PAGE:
Odd film out on the set is Hobgoblins, which is not mentioned in the outer boxed set packaging – the mysterious ninth flick in this "8 Huge Hits" set. An inept attempt at horror comedy a lá Gremlins, the future concerns a group of evil aliens who are capable of turning peoples' deepest dreams into reality. After crash-landing in a Hollywood studio (because movie studios are dream factories, get it?), they're locked in a vault by crotchety studio guard Jeffrey Culver until their inevitable release by the requisite dumb teen. The muppety Hobgoblins, so cheaply constructed that their hands don't work, play their mind games on a group of '80s kids, turning the movie's nice girl Amy (Paige Sullivan) into a bar-performing tease, bringing a horny teen's phone sex fantasy to life, etc. In the right hands, the film could provide plenty of sardonic chuckles, but these aren't the right hands.

Why is it not mentioned in the outer packaging? Perhaps because a "20th Anniversary Edition" of this turkey is also being released this summer on DVD – or maybe because the movie was memorably trashed in a Mystery Science Theater 3000 set. Whatever the reason, it's an unforgettably egregious film.

The other two entries, 1972's House of Blood and The Cremators could have also provided fodder for the MST3K guys, especially the latter entry. The first is a weak attempt at a psychological horror thriller, which even includes the hoary fake-dead-body-in-a-bathtub gag, while the second could have fit on the Sci-Fi Trash-O-Rama set without any argument. Written and directed by Harry Essex, co-writer of The Creature from the Black Lagoon, the movie centers on a batch of intelligent space rocks that are capable of pulling a great fiery ball out of the water whenever anyone fondles 'em too much. ("It never reacts unless it's disturbed," the movie's ecologist/scientist explains.) Said fiery ball rolls along the road without burning anything until it gets to its victim, which it turns into a doll-sized pile of ashes.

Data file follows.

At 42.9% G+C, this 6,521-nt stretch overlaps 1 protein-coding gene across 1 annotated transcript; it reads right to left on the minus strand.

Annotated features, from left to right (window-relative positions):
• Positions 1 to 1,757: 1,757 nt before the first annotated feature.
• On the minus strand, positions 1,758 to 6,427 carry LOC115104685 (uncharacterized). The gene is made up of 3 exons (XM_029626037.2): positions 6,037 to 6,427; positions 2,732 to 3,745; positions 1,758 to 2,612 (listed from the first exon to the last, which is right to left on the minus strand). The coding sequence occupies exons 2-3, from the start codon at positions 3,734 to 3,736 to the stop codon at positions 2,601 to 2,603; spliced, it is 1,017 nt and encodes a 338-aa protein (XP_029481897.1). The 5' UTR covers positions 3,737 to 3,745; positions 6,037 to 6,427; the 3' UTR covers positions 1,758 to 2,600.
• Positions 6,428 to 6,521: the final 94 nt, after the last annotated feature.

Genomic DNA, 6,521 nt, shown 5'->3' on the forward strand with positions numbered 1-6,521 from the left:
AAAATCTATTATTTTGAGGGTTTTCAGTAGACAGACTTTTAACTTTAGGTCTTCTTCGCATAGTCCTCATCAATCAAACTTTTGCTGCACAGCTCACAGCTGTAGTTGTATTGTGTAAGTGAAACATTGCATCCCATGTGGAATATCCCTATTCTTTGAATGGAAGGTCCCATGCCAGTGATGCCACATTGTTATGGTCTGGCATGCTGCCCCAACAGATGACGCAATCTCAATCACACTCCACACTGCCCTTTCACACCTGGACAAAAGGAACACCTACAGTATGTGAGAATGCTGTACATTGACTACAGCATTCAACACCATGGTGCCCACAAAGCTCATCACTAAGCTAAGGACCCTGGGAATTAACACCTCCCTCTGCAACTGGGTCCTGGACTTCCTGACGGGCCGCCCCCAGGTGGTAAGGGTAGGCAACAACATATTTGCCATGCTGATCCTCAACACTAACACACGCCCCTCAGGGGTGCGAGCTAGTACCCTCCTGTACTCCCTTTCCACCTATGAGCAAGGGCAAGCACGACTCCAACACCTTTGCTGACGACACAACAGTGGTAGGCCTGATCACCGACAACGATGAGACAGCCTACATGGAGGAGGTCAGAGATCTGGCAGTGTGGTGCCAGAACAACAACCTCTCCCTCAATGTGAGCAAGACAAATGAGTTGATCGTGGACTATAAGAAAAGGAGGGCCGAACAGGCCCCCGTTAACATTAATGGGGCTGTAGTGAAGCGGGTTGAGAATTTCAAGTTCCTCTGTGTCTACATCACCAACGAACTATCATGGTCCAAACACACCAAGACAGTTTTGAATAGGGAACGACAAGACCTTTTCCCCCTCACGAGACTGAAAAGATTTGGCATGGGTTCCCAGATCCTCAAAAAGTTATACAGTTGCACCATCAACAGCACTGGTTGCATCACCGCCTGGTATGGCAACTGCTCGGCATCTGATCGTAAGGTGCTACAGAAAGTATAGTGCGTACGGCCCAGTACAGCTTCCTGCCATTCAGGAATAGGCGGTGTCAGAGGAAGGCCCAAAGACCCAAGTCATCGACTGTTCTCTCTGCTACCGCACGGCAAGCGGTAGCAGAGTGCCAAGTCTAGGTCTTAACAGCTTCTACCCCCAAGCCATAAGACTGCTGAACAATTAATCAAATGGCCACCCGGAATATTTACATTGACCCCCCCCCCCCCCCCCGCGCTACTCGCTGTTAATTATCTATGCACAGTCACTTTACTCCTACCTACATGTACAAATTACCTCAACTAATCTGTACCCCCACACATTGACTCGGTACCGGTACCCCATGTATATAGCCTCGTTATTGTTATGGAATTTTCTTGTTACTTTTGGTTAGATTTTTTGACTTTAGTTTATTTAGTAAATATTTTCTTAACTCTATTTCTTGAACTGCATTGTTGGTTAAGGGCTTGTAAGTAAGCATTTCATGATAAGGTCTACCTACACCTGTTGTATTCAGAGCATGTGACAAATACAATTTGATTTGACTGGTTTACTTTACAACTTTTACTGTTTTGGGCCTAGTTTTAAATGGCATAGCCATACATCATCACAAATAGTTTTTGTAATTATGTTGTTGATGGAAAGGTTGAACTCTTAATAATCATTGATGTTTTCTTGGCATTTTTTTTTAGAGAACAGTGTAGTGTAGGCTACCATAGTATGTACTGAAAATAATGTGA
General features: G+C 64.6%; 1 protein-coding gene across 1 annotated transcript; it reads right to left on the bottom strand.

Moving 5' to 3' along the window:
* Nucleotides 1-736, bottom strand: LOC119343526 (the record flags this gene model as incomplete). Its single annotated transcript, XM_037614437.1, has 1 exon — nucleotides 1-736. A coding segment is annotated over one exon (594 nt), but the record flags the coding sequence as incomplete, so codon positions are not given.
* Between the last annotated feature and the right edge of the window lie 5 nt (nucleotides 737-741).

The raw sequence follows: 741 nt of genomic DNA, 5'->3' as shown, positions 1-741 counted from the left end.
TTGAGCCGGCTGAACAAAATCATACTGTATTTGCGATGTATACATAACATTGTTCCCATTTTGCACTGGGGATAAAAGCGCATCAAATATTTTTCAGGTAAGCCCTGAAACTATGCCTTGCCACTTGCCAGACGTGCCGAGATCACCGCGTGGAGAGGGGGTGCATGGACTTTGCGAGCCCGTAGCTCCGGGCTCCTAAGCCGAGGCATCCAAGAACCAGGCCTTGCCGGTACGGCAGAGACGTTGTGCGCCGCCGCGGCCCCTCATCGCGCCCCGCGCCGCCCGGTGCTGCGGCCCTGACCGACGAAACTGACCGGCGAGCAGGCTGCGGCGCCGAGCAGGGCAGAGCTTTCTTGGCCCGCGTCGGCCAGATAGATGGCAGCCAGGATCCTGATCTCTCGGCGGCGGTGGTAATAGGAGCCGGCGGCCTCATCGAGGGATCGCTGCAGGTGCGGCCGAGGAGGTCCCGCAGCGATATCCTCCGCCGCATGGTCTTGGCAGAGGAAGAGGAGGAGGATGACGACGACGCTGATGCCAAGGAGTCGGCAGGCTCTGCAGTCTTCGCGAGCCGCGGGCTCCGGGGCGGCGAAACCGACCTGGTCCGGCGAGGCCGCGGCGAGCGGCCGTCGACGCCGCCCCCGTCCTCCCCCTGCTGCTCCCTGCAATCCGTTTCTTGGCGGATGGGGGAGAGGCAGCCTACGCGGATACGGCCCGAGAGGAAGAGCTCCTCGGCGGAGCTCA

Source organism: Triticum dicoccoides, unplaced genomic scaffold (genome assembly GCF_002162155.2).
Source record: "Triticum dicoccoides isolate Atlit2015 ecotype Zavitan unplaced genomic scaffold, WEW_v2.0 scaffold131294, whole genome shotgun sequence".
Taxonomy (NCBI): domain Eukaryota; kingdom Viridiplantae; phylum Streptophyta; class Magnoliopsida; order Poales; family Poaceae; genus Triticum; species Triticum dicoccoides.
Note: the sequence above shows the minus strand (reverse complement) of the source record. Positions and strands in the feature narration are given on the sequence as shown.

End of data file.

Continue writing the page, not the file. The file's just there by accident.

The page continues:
Reportedly filmed for $50,000 – and looking like it was made for half that much – Cremators is most notable for the appearance of Maria DeAragon as its shrieky heroine. DeAragon's most memorable role, as described in a short interview feature included on the Spooktacular disc, was as Greedo, the nasty alien shot (first) by Han Solo in Star Wars. Now there's a role worth putting in the old resume!

Retromedia's boxed set is packaged with all the garish lettering and monster movie mag graphics that you'd expect in a collection like this. As with the best exploitation promo fare, many of the images you see appear nowhere in the movies, though the Trash-O-Rama set does feature a nice image of the Creature of Destruction on its front. Of the three discs offered, I tend to favor Blood Vision, in large part because two of its '60s-set entries have a better fashion sense then the cheapies produced in the '70s and '80s.

Still, Mad Monster Rally contains its share of amusing moments, provided you don't (like me) watch too many in a single weekend. Sit through too many of these dogs in a row, and you might find yourself screaming at the teevee set, "I want production values!" You know you're in trouble when you turn off the DVD, and one of SyFy Channel's Saturday nite features starts to look promising.

About Bill Sherman

Bill Sherman is a Books editor for Blogcritics. With his lovely wife Rebecca Fox, he has co-authored a light-hearted fat acceptance romance entitled Measure By Measure.